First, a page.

Budget 2020

Budget 2016: The good, and the not so good

Our Bureaus Hyderabad/Coimbatore | Updated on January 20, 2018 Published on February 29, 2016

The pharma and textile sectors have hailed some moves but expressed concern over other proposals

K Satish Reddy, Chairman, Dr Reddy’s Laboratories, said Budget 2016 has been a mixed bag overall. The focus on infrastructure, rural development and social sector spending are important catalysts for boosting the economy’s growth rate.

On the healthcare front, the budgetary emphasis on the sector was fairly muted, he said. “While certain initiatives such as the new health insurance scheme or the National Dialysis Services programme were good, perhaps a more holistic, well-rounded thrust would have served the sector better in delivering good health to those in need of it,” he added.

The initial outlay of ₹1,000 crore to fund higher education, he said, was simply not enough, given the growing need for access to high quality education.

Weighted deduction

The reduction of the weighted deduction on R&D from the present 200 per cent to 150 per cent starting 2017-18 and eventually phasing it out from 2020 will hurt industry, according to V V Parasuram, Global Head, R&D, Dr Reddy’s Laboratories.

Pragmatic, wide-ranging

According to RK Dalmia, Chairman, Texprocil, it is a pragmatic, wide-ranging and inclusive Budget. The government has accepted the suggestions of the council and not imposed any mandatory duty on cotton yarn. He welcomed the reduction in basic Customs duty on fibres and yarn from 5 per cent to 2.5 per cent, the proposed changes in the customs and excise duty rates towards simplifying the procedures and the assurance given in the Budget on extension of support to the export sector.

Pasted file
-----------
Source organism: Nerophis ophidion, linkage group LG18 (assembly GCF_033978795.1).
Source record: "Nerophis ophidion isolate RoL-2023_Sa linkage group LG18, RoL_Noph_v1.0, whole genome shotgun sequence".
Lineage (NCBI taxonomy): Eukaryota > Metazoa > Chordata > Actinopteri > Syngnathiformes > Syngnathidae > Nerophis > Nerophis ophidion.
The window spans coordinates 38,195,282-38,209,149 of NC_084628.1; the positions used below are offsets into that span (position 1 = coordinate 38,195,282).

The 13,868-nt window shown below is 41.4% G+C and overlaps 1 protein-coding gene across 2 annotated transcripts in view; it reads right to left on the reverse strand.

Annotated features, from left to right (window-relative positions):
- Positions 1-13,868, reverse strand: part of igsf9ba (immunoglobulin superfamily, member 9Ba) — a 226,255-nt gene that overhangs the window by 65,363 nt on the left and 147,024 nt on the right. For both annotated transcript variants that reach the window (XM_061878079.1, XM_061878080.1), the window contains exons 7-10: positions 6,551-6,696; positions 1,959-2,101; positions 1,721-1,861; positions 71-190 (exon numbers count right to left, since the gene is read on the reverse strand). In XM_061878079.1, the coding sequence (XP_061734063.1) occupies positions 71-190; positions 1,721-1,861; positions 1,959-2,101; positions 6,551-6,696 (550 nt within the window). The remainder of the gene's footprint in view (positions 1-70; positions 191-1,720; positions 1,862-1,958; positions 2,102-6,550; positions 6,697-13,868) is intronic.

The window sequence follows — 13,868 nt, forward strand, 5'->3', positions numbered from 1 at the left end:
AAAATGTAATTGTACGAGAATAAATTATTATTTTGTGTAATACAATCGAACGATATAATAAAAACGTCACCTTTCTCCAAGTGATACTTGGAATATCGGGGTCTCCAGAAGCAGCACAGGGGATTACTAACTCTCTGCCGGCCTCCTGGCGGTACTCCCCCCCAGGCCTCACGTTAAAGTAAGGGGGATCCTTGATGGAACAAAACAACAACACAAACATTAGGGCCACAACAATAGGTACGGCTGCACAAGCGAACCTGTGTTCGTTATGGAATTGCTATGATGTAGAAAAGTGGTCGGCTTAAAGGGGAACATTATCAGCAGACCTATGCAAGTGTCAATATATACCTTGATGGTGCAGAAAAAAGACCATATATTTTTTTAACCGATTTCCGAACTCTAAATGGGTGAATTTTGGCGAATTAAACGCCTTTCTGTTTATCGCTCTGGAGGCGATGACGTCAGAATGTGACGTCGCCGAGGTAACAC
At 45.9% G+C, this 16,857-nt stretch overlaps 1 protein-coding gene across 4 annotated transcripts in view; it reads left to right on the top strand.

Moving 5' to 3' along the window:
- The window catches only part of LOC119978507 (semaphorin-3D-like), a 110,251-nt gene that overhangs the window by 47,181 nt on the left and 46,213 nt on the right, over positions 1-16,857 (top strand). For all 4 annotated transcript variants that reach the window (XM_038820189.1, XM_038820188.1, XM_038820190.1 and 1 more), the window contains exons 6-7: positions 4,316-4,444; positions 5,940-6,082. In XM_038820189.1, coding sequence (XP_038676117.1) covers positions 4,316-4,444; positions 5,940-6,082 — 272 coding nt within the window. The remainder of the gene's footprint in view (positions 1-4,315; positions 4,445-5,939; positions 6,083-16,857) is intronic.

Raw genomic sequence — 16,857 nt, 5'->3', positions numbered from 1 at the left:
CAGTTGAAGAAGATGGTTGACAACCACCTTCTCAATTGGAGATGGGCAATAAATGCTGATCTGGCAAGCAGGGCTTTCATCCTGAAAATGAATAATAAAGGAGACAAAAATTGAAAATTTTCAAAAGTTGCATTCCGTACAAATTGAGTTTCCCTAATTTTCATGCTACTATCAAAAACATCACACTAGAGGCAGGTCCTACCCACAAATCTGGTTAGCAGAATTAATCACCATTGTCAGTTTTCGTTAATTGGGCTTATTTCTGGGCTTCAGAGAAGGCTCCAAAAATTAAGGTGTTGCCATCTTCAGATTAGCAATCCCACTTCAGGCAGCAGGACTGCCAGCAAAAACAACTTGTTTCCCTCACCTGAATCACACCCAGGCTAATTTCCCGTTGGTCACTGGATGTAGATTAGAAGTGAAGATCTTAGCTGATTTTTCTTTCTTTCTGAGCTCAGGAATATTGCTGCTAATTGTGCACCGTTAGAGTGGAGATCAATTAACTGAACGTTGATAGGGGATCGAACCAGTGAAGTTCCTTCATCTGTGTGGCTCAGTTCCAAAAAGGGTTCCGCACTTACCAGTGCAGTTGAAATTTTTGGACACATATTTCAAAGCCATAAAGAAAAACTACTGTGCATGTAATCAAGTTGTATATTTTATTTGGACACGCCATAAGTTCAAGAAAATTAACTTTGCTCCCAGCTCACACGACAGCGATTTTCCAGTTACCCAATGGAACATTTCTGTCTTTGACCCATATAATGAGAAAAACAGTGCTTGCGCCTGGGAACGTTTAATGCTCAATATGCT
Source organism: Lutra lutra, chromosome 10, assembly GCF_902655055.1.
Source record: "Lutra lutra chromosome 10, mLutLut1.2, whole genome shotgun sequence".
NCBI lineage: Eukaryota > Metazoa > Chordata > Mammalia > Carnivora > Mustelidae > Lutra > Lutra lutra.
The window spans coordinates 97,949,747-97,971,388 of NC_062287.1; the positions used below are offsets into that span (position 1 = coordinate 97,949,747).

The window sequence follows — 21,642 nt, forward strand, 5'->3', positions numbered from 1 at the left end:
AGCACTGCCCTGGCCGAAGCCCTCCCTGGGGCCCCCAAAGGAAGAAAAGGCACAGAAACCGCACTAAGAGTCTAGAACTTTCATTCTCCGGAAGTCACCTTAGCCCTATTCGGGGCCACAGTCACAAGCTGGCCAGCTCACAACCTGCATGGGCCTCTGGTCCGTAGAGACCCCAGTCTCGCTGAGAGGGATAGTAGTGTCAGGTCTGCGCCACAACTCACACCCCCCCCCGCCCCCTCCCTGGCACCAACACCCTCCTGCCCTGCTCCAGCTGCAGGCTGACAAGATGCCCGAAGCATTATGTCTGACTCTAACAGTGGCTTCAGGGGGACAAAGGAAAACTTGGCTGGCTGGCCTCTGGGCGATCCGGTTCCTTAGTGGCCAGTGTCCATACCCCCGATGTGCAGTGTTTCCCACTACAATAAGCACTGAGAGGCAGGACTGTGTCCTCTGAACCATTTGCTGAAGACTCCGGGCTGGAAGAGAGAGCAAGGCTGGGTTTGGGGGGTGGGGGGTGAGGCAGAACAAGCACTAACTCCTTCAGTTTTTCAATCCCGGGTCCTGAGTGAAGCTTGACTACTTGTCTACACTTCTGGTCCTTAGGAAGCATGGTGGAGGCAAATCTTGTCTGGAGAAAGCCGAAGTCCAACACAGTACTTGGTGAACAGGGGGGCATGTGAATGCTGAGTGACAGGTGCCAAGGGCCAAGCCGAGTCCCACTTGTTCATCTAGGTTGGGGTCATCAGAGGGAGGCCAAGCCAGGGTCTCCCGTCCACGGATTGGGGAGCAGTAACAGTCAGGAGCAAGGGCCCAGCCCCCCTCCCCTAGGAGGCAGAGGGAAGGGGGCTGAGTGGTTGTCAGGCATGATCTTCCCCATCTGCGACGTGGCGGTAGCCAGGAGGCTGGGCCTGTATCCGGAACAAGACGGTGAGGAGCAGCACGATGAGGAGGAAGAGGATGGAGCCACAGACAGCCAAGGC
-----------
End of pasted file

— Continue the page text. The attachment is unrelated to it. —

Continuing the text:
A Sakthivel, President, Tirupur Exporters’ Association, said garments exporters have voiced concern on the proposed move to levy excise duty on branded garments and made-up textile products when the retail sale price is over ₹1,000. M Senthilkumar, Chairman, The Southern India Mills’ Association, hailed the government’s decision on continuing optional Cenvat route on cotton textiles.

While welcoming the reduction in the basic Customs duty on MMF, the SIMA Chief pointed out that the association had sought for total withdrawal of the same. He felt the government could have avoided imposition of 2 per cent central excise duty without Cenvat credit facility or 12.5 per cent central excise duty with Cenvat credit on branded readymade garments and made-up textiles, priced over ₹1,000.

Prabhu Damodharan, Secretary, Indian Texpreneurs’ Forum, terming it a progressive Budget, said “the measures announced will boost the growth of rural, farm and infrastructure sectors. The need of the hour is to take care of these sectors to pep up the overall development of the economy.”

A Sakthivel, Regional Chairman, FIEO Southern Region, said the “initiatives towards ease of doing business, focusing on MSMEs as well as facility of deferred payment of customs duty will help exporters reduce their transaction cost.”

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Published on February 29, 2016
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